Low Salt Diet May Improve Your Heart Health

Salt in a glass jar. On wooden background.Lowering salt intake could be the key to protecting your heart. According to a new study, cutting salt intake can not only reduce blood pressure in patients with existing hypertension but also help those who are not yet at risk.

Researchers found that salt not only cut blood pressure levels, but the fall was directly connected to the amount of salt taken out of the diet. So, the more salt that was reduced, the greater the fall in blood pressure.


Many people add table salt to their food at every meal, but those who have high blood pressure or are at risk may consider simply saying no to sodium. Dr. Amy Pollak, a Mayo Clinic cardiologist, says 75% of the amount of salt you get in your day-to-day diet is from processed foods or going out to eat.

“Having high blood pressure is a major risk for heart attack, for stroke, for heart failure, even for things like dementia,” says Dr. Pollak.

Lower Your Blood Pressure by 10 Points

By simply reducing salt while preparing food at home, or even asking for low sodium meals at restaurants, it may be possible to reduce blood pressure by up to 10 points.

“If you go out to eat and someone is preparing your food, just ask them, ‘Hey, don’t add any salt to my food, please,'” says Dr. Pollak.
When cooking at home, try adding more herbs and spices to replace salt.

“It takes a while to reset your taste buds to get used to that lower-salt diet, but you can make up for any flavor deficits by using more spices or more herbs.”


One key lifestyle change that can also go a long way in addition to reducing salt intake is maintaining a healthy weight or losing weight as it can also help to lower blood pressure.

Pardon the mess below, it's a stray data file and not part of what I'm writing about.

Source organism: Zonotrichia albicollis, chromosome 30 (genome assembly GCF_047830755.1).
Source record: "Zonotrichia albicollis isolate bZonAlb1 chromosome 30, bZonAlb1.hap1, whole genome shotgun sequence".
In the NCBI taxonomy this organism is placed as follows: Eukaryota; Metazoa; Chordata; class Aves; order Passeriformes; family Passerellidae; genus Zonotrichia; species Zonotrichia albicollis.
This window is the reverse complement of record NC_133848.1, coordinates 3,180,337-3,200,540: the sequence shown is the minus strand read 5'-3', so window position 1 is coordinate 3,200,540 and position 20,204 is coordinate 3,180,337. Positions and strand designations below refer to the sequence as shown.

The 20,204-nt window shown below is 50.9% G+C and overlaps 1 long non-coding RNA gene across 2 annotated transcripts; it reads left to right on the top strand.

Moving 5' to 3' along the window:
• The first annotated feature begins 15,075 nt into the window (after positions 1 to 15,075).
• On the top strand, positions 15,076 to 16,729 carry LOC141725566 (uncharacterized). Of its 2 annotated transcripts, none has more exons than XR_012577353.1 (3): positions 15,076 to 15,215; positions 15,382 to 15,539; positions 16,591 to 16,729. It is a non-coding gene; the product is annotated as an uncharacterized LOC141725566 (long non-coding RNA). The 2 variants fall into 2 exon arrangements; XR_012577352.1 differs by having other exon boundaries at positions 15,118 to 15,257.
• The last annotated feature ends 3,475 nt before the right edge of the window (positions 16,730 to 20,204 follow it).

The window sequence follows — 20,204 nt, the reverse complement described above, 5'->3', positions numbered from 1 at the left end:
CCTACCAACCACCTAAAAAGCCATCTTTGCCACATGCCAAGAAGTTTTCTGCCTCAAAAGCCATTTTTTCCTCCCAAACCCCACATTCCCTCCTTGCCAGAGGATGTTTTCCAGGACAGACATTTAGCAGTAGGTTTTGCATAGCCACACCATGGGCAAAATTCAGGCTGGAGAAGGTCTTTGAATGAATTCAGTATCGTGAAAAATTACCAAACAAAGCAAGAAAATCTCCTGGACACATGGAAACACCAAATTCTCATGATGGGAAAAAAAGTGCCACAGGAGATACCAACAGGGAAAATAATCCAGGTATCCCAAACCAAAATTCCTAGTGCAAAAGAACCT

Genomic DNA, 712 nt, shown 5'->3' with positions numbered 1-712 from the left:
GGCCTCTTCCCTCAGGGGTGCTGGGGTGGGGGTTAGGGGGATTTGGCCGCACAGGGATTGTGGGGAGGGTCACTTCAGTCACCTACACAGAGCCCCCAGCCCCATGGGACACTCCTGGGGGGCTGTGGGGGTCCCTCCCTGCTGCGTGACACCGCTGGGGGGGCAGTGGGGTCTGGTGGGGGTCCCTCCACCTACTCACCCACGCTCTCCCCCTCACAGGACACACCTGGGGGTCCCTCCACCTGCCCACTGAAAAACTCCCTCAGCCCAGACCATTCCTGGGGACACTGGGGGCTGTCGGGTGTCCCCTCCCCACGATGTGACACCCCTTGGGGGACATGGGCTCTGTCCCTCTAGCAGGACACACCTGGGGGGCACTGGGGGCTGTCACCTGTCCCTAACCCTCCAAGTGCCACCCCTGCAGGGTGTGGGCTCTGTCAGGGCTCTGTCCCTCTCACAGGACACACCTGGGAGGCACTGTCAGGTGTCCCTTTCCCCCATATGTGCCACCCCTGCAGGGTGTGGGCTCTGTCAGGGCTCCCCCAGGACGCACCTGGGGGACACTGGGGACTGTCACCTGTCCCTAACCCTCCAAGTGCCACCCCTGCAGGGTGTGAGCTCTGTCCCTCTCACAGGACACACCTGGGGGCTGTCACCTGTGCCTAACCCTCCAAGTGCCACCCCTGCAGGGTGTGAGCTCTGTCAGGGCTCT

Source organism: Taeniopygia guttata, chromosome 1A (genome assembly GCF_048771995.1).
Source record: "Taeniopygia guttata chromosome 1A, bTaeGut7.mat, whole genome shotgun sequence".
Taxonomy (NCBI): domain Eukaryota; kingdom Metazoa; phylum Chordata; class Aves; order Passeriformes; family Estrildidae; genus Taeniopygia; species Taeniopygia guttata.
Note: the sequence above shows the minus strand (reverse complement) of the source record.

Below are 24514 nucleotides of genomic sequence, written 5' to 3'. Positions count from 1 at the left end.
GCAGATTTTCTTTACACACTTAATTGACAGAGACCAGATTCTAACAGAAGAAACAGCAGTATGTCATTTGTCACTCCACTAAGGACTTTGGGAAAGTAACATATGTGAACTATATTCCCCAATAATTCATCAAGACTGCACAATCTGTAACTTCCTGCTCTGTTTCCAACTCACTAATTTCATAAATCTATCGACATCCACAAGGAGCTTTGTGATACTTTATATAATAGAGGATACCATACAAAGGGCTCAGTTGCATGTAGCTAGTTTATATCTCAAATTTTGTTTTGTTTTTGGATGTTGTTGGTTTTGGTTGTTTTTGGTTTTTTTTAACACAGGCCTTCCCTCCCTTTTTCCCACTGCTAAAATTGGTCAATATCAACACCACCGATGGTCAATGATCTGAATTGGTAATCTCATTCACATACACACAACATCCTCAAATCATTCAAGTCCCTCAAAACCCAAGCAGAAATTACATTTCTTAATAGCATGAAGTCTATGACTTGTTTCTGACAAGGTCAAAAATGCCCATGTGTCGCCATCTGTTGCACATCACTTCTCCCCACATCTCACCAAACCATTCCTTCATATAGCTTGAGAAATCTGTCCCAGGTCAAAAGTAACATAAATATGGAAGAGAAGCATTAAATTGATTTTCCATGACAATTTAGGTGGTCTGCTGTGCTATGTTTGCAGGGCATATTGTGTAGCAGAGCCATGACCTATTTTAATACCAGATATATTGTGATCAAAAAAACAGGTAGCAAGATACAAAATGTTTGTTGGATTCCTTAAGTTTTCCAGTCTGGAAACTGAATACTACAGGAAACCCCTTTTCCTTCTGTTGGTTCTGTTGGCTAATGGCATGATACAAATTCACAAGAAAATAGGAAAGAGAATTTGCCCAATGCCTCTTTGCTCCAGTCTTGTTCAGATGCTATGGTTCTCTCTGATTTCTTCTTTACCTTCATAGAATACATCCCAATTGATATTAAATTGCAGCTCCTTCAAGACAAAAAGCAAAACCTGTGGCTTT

“Certainly, some people can have a more dramatic effect on blood pressure with weight loss, but where you can see the most bang for your buck is really in the low-salt diet,” says Dr. Pollak.

For overall health benefits, all lifestyle changes can go a long way towards a healthy body. A low salt diet including plenty of fruits and vegetables, daily exercise, and limiting alcohol and smoking are all factors that can help to keep your heart healthy.

Author Bio

About eight years ago, Mat Lecompte had an epiphany. He’d been ignoring his health and suddenly realized he needed to do something about it. Since then, through hard work, determination and plenty of education, he has transformed his life. He’s changed his body composition by learning the ins and outs of nutrition, exercise, and fitness and wants to share his knowledge with you. Starting as a journalist over 10 years ago, Mat has not only honed his belief system and approach with practical experience, but he has also worked closely with nutritionists, dieticians, athletes, and fitness professionals. He embraces natural healing methods and believes that diet, exercise and willpower are the foundation of a healthy, happy, and drug-free existence.



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